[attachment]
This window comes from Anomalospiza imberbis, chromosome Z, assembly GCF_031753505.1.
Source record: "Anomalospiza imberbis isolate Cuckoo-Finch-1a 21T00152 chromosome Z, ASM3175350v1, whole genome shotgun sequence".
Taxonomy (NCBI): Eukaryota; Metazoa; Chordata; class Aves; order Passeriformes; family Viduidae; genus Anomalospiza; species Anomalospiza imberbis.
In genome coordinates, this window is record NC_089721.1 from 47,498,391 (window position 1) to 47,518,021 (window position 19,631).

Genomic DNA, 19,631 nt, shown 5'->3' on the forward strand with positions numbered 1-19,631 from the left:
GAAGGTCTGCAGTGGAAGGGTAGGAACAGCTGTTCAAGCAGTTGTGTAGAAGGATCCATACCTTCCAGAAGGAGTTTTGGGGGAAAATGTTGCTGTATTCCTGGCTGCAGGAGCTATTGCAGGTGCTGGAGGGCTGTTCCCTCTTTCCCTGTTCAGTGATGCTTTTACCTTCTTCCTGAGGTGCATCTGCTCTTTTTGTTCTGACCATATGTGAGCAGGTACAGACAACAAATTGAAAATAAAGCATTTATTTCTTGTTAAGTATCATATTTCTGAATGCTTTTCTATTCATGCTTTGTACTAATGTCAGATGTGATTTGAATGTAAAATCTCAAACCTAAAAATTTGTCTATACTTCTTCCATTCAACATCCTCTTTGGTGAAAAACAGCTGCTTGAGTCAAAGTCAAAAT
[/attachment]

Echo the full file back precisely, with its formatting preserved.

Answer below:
This window comes from Anomalospiza imberbis, chromosome Z, assembly GCF_031753505.1.
Source record: "Anomalospiza imberbis isolate Cuckoo-Finch-1a 21T00152 chromosome Z, ASM3175350v1, whole genome shotgun sequence".
Taxonomy (NCBI): Eukaryota; Metazoa; Chordata; class Aves; order Passeriformes; family Viduidae; genus Anomalospiza; species Anomalospiza imberbis.
In genome coordinates, this window is record NC_089721.1 from 47,498,391 (window position 1) to 47,518,021 (window position 19,631).

Genomic DNA, 19,631 nt, shown 5'->3' on the forward strand with positions numbered 1-19,631 from the left:
GAAGGTCTGCAGTGGAAGGGTAGGAACAGCTGTTCAAGCAGTTGTGTAGAAGGATCCATACCTTCCAGAAGGAGTTTTGGGGGAAAATGTTGCTGTATTCCTGGCTGCAGGAGCTATTGCAGGTGCTGGAGGGCTGTTCCCTCTTTCCCTGTTCAGTGATGCTTTTACCTTCTTCCTGAGGTGCATCTGCTCTTTTTGTTCTGACCATATGTGAGCAGGTACAGACAACAAATTGAAAATAAAGCATTTATTTCTTGTTAAGTATCATATTTCTGAATGCTTTTCTATTCATGCTTTGTACTAATGTCAGATGTGATTTGAATGTAAAATCTCAAACCTAAAAATTTGTCTATACTTCTTCCATTCAACATCCTCTTTGGTGAAAAACAGCTGCTTGAGTCAAAGTCAAAAT